This band of wonky air (as in none) runs parallel to the equator and jumps around on a daily basis. The area is also subject to unstable weather, squalls, thunder and lightening, --very nasty business, when one is on a boat. The rule of thumb is to cross it, wherever it is narrowest and get the heck through it as fast as you can, hopefully punching though to the other side, where one can quickly pick up the next set of trade winds--these would be the South East Trades--and continue on your way. Think of it as getting off of one highway, passing though a rough bit of town (where you might get mugged if you hang out for too long) and finding the next , new highway. Only no street signs and no AAA.
All is peaceful and swell and we are onto the next stage of our adventure...
and some people thought we might get bored out here!
Kai's ocean trivia for the day
- Eighty per cent of all pollution in seas and oceans comes from land-based activities.
- Three-quarters of the world's mega-cities are by the sea.
- By 2010, 80 per cent of people will live within 60 miles of the coast.
- Death and disease caused by polluted coastal waters costs the global economy US$12.8 billion a year. The annual economic impact of hepatitis from tainted seafood alone is US$7.2 billion.
I feel excited and happy that we have gone a thousand miles using only the wind.
Hunter's helpful hints:
Be an ocean friendly pet owner!
Don't flush cat litter! It contains pathogens (yucky disease bugs) that can harm marine animals!
Buy only ocean sustainable pet foods!
Never release store bought fish into the wild!
Usually when you live in a house you do normal stuff like go to bed and stay asleep but we don't we can wake up in the middle of the night for night watch or dawn watch. you can nap in the middle of the day or eat in the middle of the night. Sometimes I go on night watch and watch a movie with dad or read books and talk with mom and eat chocolates and drink tea. I get to see a lot of stars and stuff all the time and mostly when you live in your house you forget to look at the stars or hardly ever see a sunrise-unless you play hockey on a team like my friend Peyton. Oh and to my friends on Bowen, Myah and Rhiannon and Grace and everyone if I could share one thing with you from my life on the boat it would be-getting to be on night watch and seeing the dolphins in the phosphorescence at night. It;s really really pretty and I think you would love it.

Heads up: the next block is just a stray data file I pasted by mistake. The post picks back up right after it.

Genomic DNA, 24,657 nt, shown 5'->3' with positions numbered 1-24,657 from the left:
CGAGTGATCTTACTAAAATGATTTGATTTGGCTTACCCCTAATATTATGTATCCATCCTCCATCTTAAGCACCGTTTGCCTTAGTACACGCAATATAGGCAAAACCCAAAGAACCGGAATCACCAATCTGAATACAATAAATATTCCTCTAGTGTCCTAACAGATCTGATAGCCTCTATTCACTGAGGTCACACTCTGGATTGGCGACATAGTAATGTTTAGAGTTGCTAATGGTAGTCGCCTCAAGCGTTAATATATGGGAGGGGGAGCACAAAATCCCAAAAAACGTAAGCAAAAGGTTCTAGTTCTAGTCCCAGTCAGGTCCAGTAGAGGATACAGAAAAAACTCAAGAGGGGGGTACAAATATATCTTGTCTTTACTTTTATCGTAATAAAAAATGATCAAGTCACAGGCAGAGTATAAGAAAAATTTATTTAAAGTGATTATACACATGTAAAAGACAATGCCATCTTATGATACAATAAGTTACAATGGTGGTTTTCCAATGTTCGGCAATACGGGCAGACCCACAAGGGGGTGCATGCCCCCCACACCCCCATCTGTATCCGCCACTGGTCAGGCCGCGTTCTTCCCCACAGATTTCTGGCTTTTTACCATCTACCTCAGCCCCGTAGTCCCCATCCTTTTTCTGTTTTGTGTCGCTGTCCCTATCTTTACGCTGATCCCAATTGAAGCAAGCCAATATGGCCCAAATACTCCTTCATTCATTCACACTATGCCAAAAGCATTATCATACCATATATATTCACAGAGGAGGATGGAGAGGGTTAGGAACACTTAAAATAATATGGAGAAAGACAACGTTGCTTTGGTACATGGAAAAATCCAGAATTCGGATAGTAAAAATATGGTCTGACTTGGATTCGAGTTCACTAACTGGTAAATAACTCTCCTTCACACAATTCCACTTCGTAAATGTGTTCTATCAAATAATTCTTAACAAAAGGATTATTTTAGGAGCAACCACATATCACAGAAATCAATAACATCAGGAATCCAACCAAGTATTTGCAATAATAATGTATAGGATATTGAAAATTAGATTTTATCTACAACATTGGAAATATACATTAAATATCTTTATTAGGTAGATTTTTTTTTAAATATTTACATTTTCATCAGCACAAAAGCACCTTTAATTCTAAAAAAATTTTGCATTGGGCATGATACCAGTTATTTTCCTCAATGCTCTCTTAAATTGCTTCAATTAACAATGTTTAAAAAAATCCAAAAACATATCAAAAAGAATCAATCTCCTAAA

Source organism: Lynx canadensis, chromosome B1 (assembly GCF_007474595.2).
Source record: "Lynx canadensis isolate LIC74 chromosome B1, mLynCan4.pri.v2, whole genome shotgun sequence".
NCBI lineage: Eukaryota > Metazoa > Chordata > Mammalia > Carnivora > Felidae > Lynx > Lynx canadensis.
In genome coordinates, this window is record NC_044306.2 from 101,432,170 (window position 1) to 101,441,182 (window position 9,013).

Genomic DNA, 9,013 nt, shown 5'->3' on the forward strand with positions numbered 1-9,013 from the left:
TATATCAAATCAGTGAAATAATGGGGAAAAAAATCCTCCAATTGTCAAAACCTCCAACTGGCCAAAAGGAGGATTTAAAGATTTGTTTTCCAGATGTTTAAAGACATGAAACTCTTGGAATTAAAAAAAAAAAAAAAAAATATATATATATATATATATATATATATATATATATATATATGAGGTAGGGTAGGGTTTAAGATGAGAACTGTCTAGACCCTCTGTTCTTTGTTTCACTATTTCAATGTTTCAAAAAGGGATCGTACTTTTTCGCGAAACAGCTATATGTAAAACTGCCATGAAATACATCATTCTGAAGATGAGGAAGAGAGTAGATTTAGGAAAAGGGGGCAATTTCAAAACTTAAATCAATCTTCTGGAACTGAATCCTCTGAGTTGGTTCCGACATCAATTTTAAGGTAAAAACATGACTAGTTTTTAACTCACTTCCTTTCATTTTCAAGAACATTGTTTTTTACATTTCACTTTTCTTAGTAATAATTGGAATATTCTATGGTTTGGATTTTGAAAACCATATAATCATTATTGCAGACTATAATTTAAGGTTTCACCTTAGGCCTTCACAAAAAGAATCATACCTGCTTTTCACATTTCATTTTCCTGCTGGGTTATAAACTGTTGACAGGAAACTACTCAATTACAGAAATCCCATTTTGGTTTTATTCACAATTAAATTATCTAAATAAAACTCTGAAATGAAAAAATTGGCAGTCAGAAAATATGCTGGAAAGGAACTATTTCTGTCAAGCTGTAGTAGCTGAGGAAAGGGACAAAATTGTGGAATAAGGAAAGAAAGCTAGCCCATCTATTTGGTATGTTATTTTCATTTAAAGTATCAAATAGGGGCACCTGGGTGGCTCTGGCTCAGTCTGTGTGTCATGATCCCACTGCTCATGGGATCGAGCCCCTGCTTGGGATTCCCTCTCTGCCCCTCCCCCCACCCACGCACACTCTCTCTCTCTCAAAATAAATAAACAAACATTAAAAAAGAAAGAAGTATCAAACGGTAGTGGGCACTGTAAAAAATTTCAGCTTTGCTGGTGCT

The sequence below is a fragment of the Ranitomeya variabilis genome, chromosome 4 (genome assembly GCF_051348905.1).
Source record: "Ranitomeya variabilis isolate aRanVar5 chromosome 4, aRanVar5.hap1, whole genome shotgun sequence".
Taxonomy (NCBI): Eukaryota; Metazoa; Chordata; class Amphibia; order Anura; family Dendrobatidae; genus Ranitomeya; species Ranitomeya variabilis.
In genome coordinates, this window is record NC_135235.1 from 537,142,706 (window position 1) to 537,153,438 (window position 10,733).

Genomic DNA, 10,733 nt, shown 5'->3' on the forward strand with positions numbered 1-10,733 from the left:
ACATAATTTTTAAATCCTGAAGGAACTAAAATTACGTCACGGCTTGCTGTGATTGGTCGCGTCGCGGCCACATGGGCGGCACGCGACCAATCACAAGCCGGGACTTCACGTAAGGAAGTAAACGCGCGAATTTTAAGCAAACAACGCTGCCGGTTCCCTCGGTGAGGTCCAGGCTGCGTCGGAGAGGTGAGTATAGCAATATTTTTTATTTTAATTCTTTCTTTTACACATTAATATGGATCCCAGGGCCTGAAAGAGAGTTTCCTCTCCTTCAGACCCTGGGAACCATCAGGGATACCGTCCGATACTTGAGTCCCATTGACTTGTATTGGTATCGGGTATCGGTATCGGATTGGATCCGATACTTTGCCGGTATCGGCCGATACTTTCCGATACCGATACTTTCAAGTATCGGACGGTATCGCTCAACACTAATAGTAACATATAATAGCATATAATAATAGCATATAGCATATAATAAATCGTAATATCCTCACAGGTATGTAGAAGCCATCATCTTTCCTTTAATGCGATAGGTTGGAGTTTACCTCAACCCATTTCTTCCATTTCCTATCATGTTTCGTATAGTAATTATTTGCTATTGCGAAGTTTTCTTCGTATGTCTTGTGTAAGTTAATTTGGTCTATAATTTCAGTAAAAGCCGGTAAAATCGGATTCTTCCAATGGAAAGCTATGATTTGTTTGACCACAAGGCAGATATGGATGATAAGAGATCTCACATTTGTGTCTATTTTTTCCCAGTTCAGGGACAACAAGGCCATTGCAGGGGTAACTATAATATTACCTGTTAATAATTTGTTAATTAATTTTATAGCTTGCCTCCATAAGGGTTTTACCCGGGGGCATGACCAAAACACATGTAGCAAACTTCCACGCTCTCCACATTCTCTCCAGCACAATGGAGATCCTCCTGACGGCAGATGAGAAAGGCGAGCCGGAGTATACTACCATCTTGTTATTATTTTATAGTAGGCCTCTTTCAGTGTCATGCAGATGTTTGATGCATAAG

Not so much reaching the ITCZ but reaching and skirting around the far northern edge of it. The slippery serpent that is the doldrums (the band of weirdness between the northern and southern trades) is typically between 3 and 6 degrees north latitude. As of last night according to the GRIB files downloaded off of the SSB/HAM radio waves (think, morse code) it jumped up to 10 degrees latitude. That is a leap of some 250 miles! Not only did it jump north but it broadened so that it is now about 600 miles across just where we would be hitting in it if we didn't sneak around the northern edge. This is what we have been saving our 90 gallons of diesel for but that is much too far across for us to motor. The options would be to go for it and motor straight south and hope it shrinks in width, or sneak around the top and continue westing and wait for it to move further south before finding a spot to cross. We are going to go for the second option. The danger is if the fat section of the ITCZ moves west with us. Keep your fingers crossed for it moving back into it's normal range in the next couple of days and we should be in great shape!
|Just an example of wind charts from BuoyWeather.com - this is a couple of years old, but gives an idea of how the ITCZ can fluctuate.|